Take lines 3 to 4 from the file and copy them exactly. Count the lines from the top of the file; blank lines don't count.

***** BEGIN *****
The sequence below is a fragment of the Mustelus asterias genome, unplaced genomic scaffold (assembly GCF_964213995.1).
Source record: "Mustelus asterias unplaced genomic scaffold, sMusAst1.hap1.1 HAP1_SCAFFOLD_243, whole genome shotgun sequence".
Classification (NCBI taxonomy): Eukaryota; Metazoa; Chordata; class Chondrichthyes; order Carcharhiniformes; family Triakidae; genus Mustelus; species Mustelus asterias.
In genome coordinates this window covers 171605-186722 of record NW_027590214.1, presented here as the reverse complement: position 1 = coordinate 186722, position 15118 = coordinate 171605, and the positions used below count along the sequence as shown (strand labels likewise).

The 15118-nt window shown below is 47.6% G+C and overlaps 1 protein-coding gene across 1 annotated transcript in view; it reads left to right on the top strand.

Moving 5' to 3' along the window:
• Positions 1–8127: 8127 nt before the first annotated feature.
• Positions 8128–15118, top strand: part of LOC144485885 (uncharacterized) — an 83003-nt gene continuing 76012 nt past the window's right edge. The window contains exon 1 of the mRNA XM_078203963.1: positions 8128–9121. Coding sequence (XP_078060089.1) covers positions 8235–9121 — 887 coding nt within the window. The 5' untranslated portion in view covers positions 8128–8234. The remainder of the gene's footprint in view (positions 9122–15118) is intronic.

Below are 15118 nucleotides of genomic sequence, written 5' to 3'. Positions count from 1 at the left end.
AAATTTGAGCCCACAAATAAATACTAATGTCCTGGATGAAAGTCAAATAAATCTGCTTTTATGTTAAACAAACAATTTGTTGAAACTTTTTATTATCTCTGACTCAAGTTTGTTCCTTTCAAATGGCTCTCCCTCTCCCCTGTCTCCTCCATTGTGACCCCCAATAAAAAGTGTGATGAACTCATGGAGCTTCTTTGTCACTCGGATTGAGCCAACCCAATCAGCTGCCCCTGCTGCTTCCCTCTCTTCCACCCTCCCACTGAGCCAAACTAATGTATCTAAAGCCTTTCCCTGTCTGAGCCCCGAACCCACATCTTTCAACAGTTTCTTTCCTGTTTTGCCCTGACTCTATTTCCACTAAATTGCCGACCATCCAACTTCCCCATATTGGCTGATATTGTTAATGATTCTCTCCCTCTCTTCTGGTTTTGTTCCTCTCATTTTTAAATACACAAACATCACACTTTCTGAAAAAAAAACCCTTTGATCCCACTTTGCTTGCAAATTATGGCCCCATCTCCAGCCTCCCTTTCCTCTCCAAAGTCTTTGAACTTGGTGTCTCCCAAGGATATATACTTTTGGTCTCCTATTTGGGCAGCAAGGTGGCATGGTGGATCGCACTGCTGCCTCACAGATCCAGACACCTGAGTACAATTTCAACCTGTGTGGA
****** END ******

Classification (NCBI taxonomy): Eukaryota; Metazoa; Chordata; class Chondrichthyes; order Carcharhiniformes; family Triakidae; genus Mustelus; species Mustelus asterias.
In genome coordinates this window covers 171605-186722 of record NW_027590214.1, presented here as the reverse complement: position 1 = coordinate 186722, position 15118 = coordinate 171605, and the positions used below count along the sequence as shown (strand labels likewise).